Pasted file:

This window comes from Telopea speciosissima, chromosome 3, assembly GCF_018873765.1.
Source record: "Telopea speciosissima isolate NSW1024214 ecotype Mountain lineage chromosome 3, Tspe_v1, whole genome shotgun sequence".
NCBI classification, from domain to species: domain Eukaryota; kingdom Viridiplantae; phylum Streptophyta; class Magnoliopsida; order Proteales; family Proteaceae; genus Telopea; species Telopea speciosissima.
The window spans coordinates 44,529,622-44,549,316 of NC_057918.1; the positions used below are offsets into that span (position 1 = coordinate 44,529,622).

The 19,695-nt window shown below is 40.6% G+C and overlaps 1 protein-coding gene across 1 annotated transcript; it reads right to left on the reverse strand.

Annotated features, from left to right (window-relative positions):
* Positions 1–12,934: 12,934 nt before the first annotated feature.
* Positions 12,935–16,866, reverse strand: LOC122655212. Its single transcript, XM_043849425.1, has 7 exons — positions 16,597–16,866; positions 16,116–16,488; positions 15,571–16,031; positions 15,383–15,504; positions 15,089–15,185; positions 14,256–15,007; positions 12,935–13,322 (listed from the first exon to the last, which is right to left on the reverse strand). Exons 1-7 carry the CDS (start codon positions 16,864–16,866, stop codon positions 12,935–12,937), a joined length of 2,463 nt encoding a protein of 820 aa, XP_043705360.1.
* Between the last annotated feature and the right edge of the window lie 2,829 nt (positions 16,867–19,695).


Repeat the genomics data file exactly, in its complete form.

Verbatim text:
This window comes from Telopea speciosissima, chromosome 3, assembly GCF_018873765.1.
Source record: "Telopea speciosissima isolate NSW1024214 ecotype Mountain lineage chromosome 3, Tspe_v1, whole genome shotgun sequence".
NCBI classification, from domain to species: domain Eukaryota; kingdom Viridiplantae; phylum Streptophyta; class Magnoliopsida; order Proteales; family Proteaceae; genus Telopea; species Telopea speciosissima.
The window spans coordinates 44,529,622-44,549,316 of NC_057918.1; the positions used below are offsets into that span (position 1 = coordinate 44,529,622).

The 19,695-nt window shown below is 40.6% G+C and overlaps 1 protein-coding gene across 1 annotated transcript; it reads right to left on the reverse strand.

Annotated features, from left to right (window-relative positions):
* Positions 1–12,934: 12,934 nt before the first annotated feature.
* Positions 12,935–16,866, reverse strand: LOC122655212. Its single transcript, XM_043849425.1, has 7 exons — positions 16,597–16,866; positions 16,116–16,488; positions 15,571–16,031; positions 15,383–15,504; positions 15,089–15,185; positions 14,256–15,007; positions 12,935–13,322 (listed from the first exon to the last, which is right to left on the reverse strand). Exons 1-7 carry the CDS (start codon positions 16,864–16,866, stop codon positions 12,935–12,937), a joined length of 2,463 nt encoding a protein of 820 aa, XP_043705360.1.
* Between the last annotated feature and the right edge of the window lie 2,829 nt (positions 16,867–19,695).